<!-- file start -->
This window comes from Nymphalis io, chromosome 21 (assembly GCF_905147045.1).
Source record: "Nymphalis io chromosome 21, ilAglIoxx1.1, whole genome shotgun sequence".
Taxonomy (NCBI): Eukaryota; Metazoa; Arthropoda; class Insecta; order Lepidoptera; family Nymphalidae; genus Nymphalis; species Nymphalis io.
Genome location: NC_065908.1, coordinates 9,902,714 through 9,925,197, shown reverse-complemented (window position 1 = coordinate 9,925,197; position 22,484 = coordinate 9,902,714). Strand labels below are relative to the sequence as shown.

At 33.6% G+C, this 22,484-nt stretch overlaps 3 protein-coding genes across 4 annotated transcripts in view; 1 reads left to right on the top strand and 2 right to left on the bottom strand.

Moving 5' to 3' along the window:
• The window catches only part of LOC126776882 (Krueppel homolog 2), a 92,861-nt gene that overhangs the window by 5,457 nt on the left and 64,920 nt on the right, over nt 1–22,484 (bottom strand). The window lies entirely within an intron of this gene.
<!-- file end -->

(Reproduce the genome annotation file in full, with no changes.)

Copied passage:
This window comes from Nymphalis io, chromosome 21 (assembly GCF_905147045.1).
Source record: "Nymphalis io chromosome 21, ilAglIoxx1.1, whole genome shotgun sequence".
Taxonomy (NCBI): Eukaryota; Metazoa; Arthropoda; class Insecta; order Lepidoptera; family Nymphalidae; genus Nymphalis; species Nymphalis io.
Genome location: NC_065908.1, coordinates 9,902,714 through 9,925,197, shown reverse-complemented (window position 1 = coordinate 9,925,197; position 22,484 = coordinate 9,902,714). Strand labels below are relative to the sequence as shown.

At 33.6% G+C, this 22,484-nt stretch overlaps 3 protein-coding genes across 4 annotated transcripts in view; 1 reads left to right on the top strand and 2 right to left on the bottom strand.

Moving 5' to 3' along the window:
• The window catches only part of LOC126776882 (Krueppel homolog 2), a 92,861-nt gene that overhangs the window by 5,457 nt on the left and 64,920 nt on the right, over nt 1–22,484 (bottom strand). The window lies entirely within an intron of this gene.